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Blood, Flesh, Earth, Mirror, Clouds: Cy Twomblys Untitled from 1962 pictures the space between terra firma and firmament, word and image. In this work a symbolic key of text and its formal equivalent is placed in opposition to the fragment of Sapphic verse that lines the paintings lower edge. Written in the artists cursive hand, Sappho: But then heart turned cold + they dropped their wings, conjures the distant echo of an ancient mythological language. What lies between is the artists palette, and within the palettes curvilinear border sits the miraculous and malleable matter of painting itself. This work forms an extraordinary treatise on the poetic portent of the artist and his craft; it is a self-portrait that offers a contemplative image of a creative mind at the height of its power. Born of an incredibly fertile moment in Twomblys career, Untitled gives expression to the philosophical space that his paintings occupy: between corporeality and intangibility, between signifier and signified. Anchored by Sapphos melancholic expression of lost love, Twombly here ruminates on the very nature of his art.\nThe early 1960s denote the most significant and consequential phase of Cy Twomblys revolutionary artistic career. By the winter of 1960 the American artist and his new Italian wife Tatiana Franchetti had settled in a new apartment, a large seventeenth-century residence on via Monserrato, near the Palazzo Farnese in Rome, and by the following winter Twombly had taken up a studio in Largo del Biscione, near Campo deFiori. It was between these two locations that the artist brought to life the most decisive paintings of his Italian period: encompassing the feverish Ferragosto paintings, the amorous Leda and the Swan works, the nine-part Discourse on Commodus and other masterpieces such as School of Athens, Bay of Naples, and Birth of Venus, the works produced between 1961 and 1963 are today considered the very best of his career. Untitled from 1962 emphatically belongs to this period of pioneering achievement.\nThe words Blood, Flesh, and Earth touch upon scatological themes of violence and Eros in arcadia concerns that had utterly dominated Twomblys output for the entirety of the previous year as does the application of correlative pigment: smeared and thrown marks notably made with the artists bare hands. In opposition to these distinctly terrestrial attributes, the word Mirror rests below an oval of silvery graphite. By invoking the ultimate vehicle of self-reflection, Twombly alludes to the art historical canon of self-portraiture and the tradition of artist self-images typically painted in front of a mirror. That the French nineteenth-century poet Stéphane Mallarmé also wrote in front of a mirror was surely not lost on an artist for whom language and image were utterly indivisible; indeed, for Twombly, Mallarmés poetic elevation of symbolic whiteness was of crucial importance. The notion of linguistic silence and its pictorial equivalent blank space and white paint brings us to the final facet of Twomblys key here rendered in brilliant white: Clouds. The supplementary adage white for diluting dreams, which appears as an annotation next to the central palette, posits a distinctly ethereal and elevated realm of poetic otherworldliness, invoking the mythological gods in their firmament. Lodged between heaven and earth, this painting delivers a metaphysical insight into Twomblys thoughts on painting.\nOn the occasion of Cy Twomblys 2008 retrospective at Tate Modern, art historian Claire Daigle used Untitled as a visual key to decrypt the symbolic driving forces behind Twomblys illusive and elusive lifes work. As an academic who wrote her thesis on Barthes and Twombly, Daigles introduction and its use of the present painting in her article, 'Cy Twombly: Lingering at the Threshold Between Word and Image', for Tate Etc provides an extraordinary entry point into this artists beautiful, yet highly esoteric, abstract works, works, no less, that reside in and explore the inchoate space between language and image:\n"In 1962 Cy Twombly (born 1928 in Lexington, Virginia) painted a work that illustrates many of the abiding engagements of his practice. Untitled is divided into two zones by a horizontal line about two thirds of the way up. Across the bottom edge of the canvas, Twombly has scribbled a textual fragment gleaned from the poet Sappho: But their heart turned cold + they dropped their wings. The phrase, suggesting a hovering between higher and lower realms, conjures up a distant classical realm, even as the grappling, awkward hand renders the words materially present. In the upper third of the canvas, the artist provides a code for viewing: a white circle swirled with pink is labelled blood; an aggressive red x reads flesh, a glutinous dollop of brown paint, earth or possibly youth; a delicate disc of wispy white paint, clouds; and a shiny coin-shaped form in graphite pencil, mirror. Beneath this code, Twombly has rendered, within a drawn frame, an array of possibilities for mark-making per se, as though to set them apart from the more direct references of words. The elements of the code come from three distinct experiential fields: the elemental (earth and clouds), the somatic (flesh and blood) and the subjective (mirror). And they can be mapped on to three corresponding traditional genres of oil painting, respectively: landscape, figure and self-portraiture. In Untitled we see Twomblys invocation of myth and poetry, his wavering between high and low and his sustained dwelling on the threshold where writing becomes drawing or painting. Perhaps most importantly, we see in this painting how marks and words in collaboration and counter-distinction construct meaning differently. As John Berger has written, Twombly visualises with living colours the silent space that exists between and around words.\nAlthough his work resonates strongly with generations of younger artists, ranging from Brice Marden to Richard Prince to Tacita Dean to Patti Smith, it has a general propensity to polarise its audience between perplexity and unbridled admiration. (Remember the incident last summer of a woman planting a lipstick kiss on a Twombly canvas on show in Lyon) Additionally, the critical and historical reception has seemed to describe two Twomblys one about form, the other about content. Some writers have concentrated on the materiality of the artists mark as aggressive, often illegible graffiti; others have followed the classical allusions to ferret out the references. Two elements might serve as metaphors for the predominant interpretations: the floating disc of white paint labelled clouds standing for the poetic and mythological aspects, and the scatological heap of brown paint designating earth. However, Twomblys painterly palimpsests trace the progressions through which form and content, text and image are inextricably linked" (Claire Daigle, Cy Twombly: Lingering at the Threshold Between Word and Image, Tate Etc., No. 13, Summer 2008, online).\nUntitled marks an interstitial moment between the impassioned and scatological use of paint that typifies works directly inspired by bloody or amorous mythological tales, and the increasing restraint and graphic pre-eminence that came to characterise the works of the mid-to-late 1960s. Moving into the next phase of his career, fervent bodily evocations and base matter give way to the predominance of the pencil and graphic line, and thus we see a transition from Dionysian physicality into an Apollonian intellectualism. As Twombly stated in 2008 to Nicholas Serota, paint is something that I use with my hands and so all those tactile things. I really dont like oil because you cant get back into it, or you make a mess. I mean its not my favourite thing, pencil is more my medium than wet paint (Cy Twombly in conversation with Nicholas Serota, History Behind the Thought, in: Exh. Cat., London, Tate Modern (and travelling), Cy Twombly: Cycles and Seasons, 2008-09, p. 48). In the present work the physicality of exuberant pigment its thrown, smeared, finger-printed impasto application is perfectly balanced against the lyrical pre-eminence of written passages, graphic lines, and Mallarméan silence.\nThe presence of Sappho is here significant. Imbued with unbridled eroticism and yet surviving only in the form of translated fragments and salvaged scraps, her lyrical poetry offers an analogue for Twomblys interest in the space between language and its translation. Sapphic verse is therefore proto-Mallarméan in its pauses, caesuras, and ultimately in its silence. As illuminated by Professor Mary Jacobus in her recent book, Reading Cy Twombly: Poetics in Paint: reference is never abstract when it comes to the erotic associations of Sapphos poetry. Twombly elsewhere quotes the fragment, But their heart turned cold and they dropped their wings. These memorable lines and phrases are all the more tantalising for the hiatuses in the Sapphic text As with Twomblys fragmentary writing we can never really know what linked these fragments, or what lies in their interstices: we can only guess at the words, thoughts, and emotions whose absence is constitutive of Sapphic poetics (Mary Jacobus, Reading Cy Twombly: Poetics in Paint, New Jersey and Oxford 2016, p. 90). The erotic power and fragmentary nature of what survives of Sapphos work is brought to the fore in this painting, which itself refers back to Twomblys earlier use of Sapphic verse in the imposing yet spare suite of 24 works on paper, Poems to the Sea (1959)   works that also comprise the same bisecting horizon line present in Untitled.\nPerhaps the most telling part of Untitled, however, is the presence of the crossed out words: Artists Studio. Resting just below the horizon line and just above the painters palette, these words immediately conjure images of iconic artists studios for example, the deep strata of oil paint on Lucian Freuds studio walls, the paint smeared door and compost of fragmented source imagery that comprised Francis Bacons working environment at 7 Reece Mews, and the drip-marked floor of Jackson Pollocks Long-Island work space. These preserved environments in their own way portraits of their authors today inhabit the realm of the memento mori; the absence of their occupants serves to emphasise transience and the onset of time. In this way, Untitled is a consummate self-portrait of Cy Twombly: at once artists studio and reflective mirror it holds the key to unlock and decode the master of cryptic allusion on canvas.\nSigned and dated Roma 1962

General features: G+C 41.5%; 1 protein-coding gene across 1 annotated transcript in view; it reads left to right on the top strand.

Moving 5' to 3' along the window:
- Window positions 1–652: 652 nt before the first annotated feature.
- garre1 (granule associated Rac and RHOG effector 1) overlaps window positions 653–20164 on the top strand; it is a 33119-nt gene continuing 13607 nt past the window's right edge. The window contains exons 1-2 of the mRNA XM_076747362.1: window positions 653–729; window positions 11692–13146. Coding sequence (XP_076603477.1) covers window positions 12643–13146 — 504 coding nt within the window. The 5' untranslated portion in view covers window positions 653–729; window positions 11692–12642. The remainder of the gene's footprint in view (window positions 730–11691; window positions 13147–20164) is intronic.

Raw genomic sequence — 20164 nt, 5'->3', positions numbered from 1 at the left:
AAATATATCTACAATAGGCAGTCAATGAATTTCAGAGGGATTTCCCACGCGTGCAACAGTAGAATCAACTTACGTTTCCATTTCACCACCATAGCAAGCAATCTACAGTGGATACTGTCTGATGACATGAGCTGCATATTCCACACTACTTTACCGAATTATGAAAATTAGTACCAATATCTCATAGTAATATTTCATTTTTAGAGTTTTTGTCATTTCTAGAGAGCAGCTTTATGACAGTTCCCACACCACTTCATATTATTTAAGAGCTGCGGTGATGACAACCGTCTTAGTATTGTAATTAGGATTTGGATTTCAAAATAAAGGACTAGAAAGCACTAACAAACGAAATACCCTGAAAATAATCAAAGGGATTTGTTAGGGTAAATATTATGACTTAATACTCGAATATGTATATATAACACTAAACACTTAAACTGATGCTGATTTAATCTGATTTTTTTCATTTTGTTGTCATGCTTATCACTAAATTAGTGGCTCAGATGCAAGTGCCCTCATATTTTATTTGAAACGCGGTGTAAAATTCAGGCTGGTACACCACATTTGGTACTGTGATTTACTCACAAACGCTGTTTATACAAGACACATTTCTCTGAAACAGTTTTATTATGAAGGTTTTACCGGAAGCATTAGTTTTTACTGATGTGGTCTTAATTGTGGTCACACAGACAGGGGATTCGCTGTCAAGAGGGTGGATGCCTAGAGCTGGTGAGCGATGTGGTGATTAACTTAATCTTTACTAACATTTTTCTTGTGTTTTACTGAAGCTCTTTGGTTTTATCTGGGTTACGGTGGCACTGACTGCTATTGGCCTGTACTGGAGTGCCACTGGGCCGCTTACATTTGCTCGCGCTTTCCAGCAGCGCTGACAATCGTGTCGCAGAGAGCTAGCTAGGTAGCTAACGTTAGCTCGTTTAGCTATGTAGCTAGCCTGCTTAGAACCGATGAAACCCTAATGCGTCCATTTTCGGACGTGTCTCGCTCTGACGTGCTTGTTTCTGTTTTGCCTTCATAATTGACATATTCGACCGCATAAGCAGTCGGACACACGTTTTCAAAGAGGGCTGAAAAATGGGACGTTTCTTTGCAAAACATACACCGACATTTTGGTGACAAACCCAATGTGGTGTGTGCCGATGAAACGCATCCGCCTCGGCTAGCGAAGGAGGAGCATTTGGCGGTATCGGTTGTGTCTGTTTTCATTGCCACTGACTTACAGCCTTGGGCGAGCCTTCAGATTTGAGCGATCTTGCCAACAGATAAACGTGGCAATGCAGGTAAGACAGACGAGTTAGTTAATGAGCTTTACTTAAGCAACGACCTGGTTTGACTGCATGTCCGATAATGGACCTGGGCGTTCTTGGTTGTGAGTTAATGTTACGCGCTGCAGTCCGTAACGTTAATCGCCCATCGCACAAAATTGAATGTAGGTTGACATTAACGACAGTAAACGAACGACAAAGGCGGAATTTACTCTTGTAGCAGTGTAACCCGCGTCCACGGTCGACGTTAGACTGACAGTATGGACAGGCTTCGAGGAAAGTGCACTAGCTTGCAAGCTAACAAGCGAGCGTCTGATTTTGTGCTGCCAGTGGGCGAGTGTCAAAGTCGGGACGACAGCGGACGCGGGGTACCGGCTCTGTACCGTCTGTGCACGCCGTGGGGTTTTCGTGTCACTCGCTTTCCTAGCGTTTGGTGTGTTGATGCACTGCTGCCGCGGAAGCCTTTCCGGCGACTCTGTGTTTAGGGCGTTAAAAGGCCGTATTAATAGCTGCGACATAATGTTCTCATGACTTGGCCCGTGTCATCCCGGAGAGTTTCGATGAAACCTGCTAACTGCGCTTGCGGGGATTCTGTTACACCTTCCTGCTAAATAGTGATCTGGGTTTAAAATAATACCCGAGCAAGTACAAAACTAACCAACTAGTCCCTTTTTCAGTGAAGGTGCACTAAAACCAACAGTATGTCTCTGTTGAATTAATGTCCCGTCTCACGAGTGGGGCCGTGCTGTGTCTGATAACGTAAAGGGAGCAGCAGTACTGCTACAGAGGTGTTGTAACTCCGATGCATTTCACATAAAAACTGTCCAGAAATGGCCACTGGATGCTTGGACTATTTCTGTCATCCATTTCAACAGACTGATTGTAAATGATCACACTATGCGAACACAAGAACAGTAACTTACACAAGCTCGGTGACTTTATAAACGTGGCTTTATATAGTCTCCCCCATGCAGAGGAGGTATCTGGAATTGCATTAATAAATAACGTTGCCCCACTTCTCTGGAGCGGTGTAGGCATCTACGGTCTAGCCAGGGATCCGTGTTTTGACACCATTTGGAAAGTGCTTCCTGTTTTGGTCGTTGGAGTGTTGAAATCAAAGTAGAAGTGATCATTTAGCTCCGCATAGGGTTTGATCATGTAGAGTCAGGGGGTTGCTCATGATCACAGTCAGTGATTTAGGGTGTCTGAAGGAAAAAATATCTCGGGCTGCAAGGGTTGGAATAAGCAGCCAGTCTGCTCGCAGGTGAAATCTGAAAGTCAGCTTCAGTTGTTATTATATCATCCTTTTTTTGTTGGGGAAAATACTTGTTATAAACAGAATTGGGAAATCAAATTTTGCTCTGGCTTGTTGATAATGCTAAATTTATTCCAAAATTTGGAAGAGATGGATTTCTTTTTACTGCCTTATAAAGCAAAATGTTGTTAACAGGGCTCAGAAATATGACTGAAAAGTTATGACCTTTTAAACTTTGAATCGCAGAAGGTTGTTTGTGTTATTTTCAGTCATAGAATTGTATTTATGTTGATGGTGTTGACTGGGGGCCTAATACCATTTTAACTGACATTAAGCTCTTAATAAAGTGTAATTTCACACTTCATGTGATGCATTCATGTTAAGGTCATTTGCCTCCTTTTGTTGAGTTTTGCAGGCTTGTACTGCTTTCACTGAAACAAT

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medium

Oil and graphite on canvas

creator

Twombly, Cy

condition

Colour: The colours in the catalogue illustration are fairly accurate, although the overall tonality of the canvas is warmer in the original. Condition: Please refer to the department for a professional condition report. "In response to your inquiry, we are pleased to provide you with a general report of the condition of the property described above. Since we are not professional conservators or restorers, we urge you to consult with a restorer or conservator of your choice who will be better able to provide a detailed, professional report. Prospective buyers should inspect each lot to satisfy themselves as to condition and must understand that any statement made by Sotheby's is merely a subjective, qualified opinion. Prospective buyers should also refer to any Important Notices regarding this sale, which are printed in the Sale Catalogue. NOTWITHSTANDING THIS REPORT OR ANY DISCUSSIONS CONCERNING A LOT, ALL LOTS ARE OFFERED AND SOLD AS IS" IN ACCORDANCE WITH THE CONDITIONS OF BUSINESS PRINTED IN THE SALE CATALOGUE."

dimensions

130.5 by 150.5 cm. 51 3/8 by 59 1/4 in.

exhibition

Rome, Galleria La Tartaruga, 13 Pittori a Roma, February 1963, n.p., illustrated

literature

Galleria La Tartaruga, Catalogo 1, 1964, n.p., illustrated Heiner Bastian, Cy Twombly: Catalogue Raisonné of the Paintings, Volume II, 1961 - 1965, Munich 1993, p. 153, no. 82, illustrated in colour

provenance

Galleria La Tartaruga, Rome Galleria Gian Enzo Sperone, Rome Acquired from the above by the present owner in the 1970s

signedDate

Signed and dated Roma 1962

artist_range_end

2011

artist_range_start

1928

consignmentDesignation

Property from an Important Private European Collection

creator_nationality_dates

1928 - 2011


*Note: The price is not recalculated to the current value. It refers to the actual final price at the time the item was sold.

*Note: The price is not recalculated to the current value. It refers to the actual final price at the time the item was sold.